Where we operate, our focus is safety and protection of the communities and environment. Extensive dialogue has taken place with landowners, neighbours, Indigenous Peoples, communities and other stakeholders and would continue throughout the construction and post-construction phases.

At the beginning of the construction, an easement and any additional temporary workspace required for construction are surveyed along the pipeline corridor. The space required varies, however, is normally less than 45 metres wide. Trees and brush are cleared. The topsoil is also removed and carefully segregated for future reclamation. Most construction at Trans Mountain’s facility sites, such as terminals or pump stations will occur on existing property or next to existing facility sites. Although each location is different, typically the site is prepared for construction using similar steps as for the pipeline corridor.

From the start of the survey to final cleanup, a particular parcel of land along the pipeline corridor would normally be disrupted for one to two months, however, seasonal changes, such as frozen soil conditions, could adjust the construction timeline. Construction at facility sites such as terminals and pump stations may take 12 months or more. Location-specific variables can impact construction. However, we make every effort to minimize impact to landowners and neighbours. Where there may be a potential public safety concern, restricted areas are established. Noise, dust, traffic, night lighting and other disturbances are limited to reduce the impact to the public and surrounding area.

Project construction activities will be planned to minimize disturbance and impact to landowners and the community. We will use trenchless construction methods in select locations to minimize potential disruption or environmental impact. We are undertaking public awareness communications to notify local communities when, where and for how long construction and/or disturbances may take place.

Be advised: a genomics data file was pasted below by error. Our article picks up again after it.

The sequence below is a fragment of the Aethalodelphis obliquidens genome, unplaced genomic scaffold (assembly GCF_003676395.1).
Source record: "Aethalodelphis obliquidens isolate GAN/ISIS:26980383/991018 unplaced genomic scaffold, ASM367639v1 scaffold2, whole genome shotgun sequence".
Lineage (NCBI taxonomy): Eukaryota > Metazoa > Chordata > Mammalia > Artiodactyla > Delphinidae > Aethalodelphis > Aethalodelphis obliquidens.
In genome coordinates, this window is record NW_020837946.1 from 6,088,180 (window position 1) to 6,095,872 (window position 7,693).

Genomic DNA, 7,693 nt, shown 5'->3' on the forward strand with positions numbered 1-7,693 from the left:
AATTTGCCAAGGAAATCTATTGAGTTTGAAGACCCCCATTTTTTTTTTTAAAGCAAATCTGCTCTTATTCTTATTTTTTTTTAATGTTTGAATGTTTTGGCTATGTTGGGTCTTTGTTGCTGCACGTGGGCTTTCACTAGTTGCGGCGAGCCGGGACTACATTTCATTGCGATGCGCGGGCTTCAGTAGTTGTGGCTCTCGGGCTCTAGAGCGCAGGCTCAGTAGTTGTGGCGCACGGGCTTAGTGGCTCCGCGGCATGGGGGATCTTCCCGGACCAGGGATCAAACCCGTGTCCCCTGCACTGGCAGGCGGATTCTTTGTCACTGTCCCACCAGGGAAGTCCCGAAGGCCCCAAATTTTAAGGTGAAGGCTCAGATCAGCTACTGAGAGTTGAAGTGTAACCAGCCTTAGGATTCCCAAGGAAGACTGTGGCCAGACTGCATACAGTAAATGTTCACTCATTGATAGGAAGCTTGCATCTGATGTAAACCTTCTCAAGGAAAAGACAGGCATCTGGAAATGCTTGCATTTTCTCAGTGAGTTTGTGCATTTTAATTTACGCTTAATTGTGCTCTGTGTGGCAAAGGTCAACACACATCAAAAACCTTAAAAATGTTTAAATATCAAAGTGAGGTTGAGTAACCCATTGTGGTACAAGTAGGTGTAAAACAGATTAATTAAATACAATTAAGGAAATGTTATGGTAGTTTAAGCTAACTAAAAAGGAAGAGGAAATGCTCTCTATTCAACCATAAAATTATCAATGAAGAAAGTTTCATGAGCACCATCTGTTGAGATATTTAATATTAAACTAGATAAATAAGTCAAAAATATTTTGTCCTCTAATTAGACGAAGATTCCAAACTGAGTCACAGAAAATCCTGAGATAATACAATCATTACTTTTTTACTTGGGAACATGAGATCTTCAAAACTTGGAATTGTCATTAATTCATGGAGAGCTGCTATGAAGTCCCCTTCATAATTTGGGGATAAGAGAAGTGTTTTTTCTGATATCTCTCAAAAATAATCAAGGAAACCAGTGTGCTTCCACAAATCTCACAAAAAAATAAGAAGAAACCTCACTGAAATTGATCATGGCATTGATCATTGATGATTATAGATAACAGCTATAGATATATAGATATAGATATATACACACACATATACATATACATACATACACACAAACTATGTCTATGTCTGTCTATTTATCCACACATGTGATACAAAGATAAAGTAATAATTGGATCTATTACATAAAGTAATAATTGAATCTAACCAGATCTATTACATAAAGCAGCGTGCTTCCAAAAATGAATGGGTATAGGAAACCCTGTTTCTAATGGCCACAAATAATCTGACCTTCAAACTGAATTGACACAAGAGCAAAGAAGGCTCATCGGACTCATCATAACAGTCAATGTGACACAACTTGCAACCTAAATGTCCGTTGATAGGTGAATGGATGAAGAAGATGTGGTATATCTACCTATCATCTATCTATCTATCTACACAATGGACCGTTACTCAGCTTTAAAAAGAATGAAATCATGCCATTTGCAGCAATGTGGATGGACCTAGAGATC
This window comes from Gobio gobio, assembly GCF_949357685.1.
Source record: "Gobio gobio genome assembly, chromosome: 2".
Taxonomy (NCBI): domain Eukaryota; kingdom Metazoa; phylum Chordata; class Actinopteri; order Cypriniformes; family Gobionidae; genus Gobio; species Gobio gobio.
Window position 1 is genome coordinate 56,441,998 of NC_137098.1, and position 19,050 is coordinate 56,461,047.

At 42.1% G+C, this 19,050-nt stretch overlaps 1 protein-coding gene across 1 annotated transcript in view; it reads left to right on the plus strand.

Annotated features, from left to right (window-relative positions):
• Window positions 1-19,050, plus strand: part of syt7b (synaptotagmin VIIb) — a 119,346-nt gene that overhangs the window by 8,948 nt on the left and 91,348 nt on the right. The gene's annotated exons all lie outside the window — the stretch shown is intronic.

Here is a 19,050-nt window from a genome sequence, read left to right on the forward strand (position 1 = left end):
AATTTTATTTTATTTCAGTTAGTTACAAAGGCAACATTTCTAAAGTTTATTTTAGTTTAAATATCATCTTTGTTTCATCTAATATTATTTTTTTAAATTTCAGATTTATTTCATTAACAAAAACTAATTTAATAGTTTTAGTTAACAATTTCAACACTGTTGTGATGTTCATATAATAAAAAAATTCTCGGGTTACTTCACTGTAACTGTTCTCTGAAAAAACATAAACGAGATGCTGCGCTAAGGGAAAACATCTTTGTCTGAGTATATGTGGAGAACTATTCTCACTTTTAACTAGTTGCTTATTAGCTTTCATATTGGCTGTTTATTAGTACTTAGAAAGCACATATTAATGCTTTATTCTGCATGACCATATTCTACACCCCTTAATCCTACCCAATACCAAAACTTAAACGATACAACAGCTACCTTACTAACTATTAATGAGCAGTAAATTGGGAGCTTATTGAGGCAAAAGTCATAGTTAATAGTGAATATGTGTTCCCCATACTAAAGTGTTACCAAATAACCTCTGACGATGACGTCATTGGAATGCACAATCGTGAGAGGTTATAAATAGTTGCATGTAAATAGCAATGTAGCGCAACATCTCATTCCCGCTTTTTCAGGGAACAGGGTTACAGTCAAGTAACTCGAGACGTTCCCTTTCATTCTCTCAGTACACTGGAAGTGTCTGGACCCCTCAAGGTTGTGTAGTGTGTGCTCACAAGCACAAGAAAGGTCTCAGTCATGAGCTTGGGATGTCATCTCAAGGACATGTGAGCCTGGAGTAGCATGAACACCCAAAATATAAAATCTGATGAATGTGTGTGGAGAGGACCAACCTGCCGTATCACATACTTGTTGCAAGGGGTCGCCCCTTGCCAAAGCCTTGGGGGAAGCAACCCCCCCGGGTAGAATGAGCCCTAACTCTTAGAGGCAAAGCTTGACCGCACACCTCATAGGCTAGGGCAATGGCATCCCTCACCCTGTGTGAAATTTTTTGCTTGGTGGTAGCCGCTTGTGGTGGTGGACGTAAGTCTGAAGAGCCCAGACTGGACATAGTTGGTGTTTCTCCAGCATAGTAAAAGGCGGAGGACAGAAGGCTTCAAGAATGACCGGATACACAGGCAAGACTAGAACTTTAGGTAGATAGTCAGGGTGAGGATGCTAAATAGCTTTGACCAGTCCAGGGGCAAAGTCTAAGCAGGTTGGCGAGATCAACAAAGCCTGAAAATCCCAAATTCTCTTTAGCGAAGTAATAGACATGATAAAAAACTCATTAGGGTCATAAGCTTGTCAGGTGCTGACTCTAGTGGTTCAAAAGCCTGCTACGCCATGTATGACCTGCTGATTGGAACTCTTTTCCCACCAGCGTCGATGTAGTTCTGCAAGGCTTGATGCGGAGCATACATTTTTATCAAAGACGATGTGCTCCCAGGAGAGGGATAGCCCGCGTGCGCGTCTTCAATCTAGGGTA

We will also establish a community liaison and contractor liaison during construction. The liaison will provide construction-related information along the pipeline corridor, be available to answer questions and address construction-related concerns.

Following construction, our objective is to return the temporary construction space and right-of-way to pre-construction conditions, as much as possible.

Project Timeline

The Federal Court of Appeal decision issued on August 30, 2018 cancels the Order-in-Council, which had approved a Certificate of Public Convenience and Necessity (CPCN) for the Expansion Project. 

As a result of the decision, Trans Mountain is winding down in-field construction activities in a safe, secure and environmentally appropriate manner. Learn more about the activities underway here.

On September 26, 2018, the NEB announced it will hold a public hearing to carry out its reconsideration related to the Trans Mountain Expansion Project. The Government has directed the NEB to complete the reconsideration process and issue its resulting report no later than February 22, 2019. 

On October 3, 2018, the federal government announced it will re-initiate Phase III consultations with all 117 Indigenous groups impacted by the Project.

You can learn more about the path forward for the Project here

We will provide a new Project timeline once one becomes available.

Urban Construction 

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Rural Construction 

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